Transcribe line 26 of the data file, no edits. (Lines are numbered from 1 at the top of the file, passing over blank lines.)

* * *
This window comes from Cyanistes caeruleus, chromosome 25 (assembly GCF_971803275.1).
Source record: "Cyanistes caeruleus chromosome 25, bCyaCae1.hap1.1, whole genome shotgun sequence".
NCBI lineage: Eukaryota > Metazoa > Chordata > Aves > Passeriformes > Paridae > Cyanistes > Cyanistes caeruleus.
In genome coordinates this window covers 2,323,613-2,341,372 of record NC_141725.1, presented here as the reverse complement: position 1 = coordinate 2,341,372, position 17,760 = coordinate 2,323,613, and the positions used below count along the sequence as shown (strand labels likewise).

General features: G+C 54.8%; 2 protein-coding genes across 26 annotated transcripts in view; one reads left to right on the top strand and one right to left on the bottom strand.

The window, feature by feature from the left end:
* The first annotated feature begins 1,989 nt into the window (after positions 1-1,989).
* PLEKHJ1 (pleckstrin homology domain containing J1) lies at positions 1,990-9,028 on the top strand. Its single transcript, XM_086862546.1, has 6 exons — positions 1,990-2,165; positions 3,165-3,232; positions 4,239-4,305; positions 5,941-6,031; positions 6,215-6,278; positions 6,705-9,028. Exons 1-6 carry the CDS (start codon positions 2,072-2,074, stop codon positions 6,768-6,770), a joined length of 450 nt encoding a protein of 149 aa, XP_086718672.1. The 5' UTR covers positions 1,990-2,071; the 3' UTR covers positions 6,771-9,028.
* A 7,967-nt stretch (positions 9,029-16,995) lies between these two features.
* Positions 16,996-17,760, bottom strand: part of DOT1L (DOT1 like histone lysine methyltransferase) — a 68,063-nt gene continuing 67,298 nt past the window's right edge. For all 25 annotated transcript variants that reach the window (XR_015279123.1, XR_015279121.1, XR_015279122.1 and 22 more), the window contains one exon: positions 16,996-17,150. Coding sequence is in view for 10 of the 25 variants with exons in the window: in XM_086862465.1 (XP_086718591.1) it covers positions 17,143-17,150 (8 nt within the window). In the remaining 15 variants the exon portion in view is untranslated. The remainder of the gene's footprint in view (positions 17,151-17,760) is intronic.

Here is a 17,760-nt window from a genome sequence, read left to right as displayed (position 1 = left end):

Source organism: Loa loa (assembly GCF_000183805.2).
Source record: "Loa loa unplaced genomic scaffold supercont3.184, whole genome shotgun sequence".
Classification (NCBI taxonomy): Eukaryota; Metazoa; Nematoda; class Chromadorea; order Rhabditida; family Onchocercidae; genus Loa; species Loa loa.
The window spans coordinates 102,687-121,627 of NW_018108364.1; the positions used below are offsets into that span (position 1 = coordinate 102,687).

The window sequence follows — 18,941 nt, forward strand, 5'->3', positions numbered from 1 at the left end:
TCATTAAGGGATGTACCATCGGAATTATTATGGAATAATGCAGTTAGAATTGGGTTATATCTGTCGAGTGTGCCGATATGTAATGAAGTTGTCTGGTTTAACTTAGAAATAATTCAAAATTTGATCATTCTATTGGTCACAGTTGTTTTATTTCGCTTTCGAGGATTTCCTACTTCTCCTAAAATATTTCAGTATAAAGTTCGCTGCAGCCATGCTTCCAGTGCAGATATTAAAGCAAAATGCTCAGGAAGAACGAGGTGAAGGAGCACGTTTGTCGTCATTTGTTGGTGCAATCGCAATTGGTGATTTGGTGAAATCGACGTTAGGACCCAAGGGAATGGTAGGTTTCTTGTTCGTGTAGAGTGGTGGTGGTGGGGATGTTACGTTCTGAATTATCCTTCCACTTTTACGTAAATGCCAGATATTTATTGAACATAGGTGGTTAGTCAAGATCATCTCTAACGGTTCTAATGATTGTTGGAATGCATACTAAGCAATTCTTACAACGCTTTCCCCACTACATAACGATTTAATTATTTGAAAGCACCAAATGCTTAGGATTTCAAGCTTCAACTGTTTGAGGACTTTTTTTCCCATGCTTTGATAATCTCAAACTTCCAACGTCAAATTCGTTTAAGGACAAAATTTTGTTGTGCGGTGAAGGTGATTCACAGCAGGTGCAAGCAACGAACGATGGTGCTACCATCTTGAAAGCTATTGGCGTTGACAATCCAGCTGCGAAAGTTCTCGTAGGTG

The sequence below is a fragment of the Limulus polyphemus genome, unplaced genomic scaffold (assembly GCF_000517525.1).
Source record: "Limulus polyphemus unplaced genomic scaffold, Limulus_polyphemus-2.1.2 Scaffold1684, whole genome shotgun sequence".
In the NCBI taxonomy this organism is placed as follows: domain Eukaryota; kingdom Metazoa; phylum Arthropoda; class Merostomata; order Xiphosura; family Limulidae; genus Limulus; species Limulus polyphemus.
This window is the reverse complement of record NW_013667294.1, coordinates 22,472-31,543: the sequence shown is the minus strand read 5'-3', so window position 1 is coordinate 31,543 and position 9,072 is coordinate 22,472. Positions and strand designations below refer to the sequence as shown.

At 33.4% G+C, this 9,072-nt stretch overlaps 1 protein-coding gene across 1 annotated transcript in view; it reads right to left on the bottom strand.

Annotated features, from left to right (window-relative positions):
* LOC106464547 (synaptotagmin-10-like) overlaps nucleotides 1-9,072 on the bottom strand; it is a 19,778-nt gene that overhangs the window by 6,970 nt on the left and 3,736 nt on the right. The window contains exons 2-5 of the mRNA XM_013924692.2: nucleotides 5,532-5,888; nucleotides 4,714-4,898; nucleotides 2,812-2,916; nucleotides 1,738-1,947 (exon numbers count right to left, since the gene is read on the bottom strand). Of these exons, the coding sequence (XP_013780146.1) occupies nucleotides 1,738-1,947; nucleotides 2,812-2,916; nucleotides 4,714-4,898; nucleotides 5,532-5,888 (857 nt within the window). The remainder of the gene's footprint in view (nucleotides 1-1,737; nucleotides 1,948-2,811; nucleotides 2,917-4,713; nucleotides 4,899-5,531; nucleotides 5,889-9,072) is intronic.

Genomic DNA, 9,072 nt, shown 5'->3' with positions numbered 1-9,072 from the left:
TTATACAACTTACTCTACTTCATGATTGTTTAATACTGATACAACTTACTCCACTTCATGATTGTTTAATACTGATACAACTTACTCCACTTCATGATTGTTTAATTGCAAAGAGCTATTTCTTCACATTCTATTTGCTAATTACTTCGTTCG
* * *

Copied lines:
TTATACAACTTACTCTACTTCATGATTGTTTAATACTGATACAACTTACTCCACTTCATGATTGTTTAATACTGATACAACTTACTCCACTTCATGATTGTTTAATTGCAAAGAGCTATTTCTTCACATTCTATTTGCTAATTACTTCGTTCG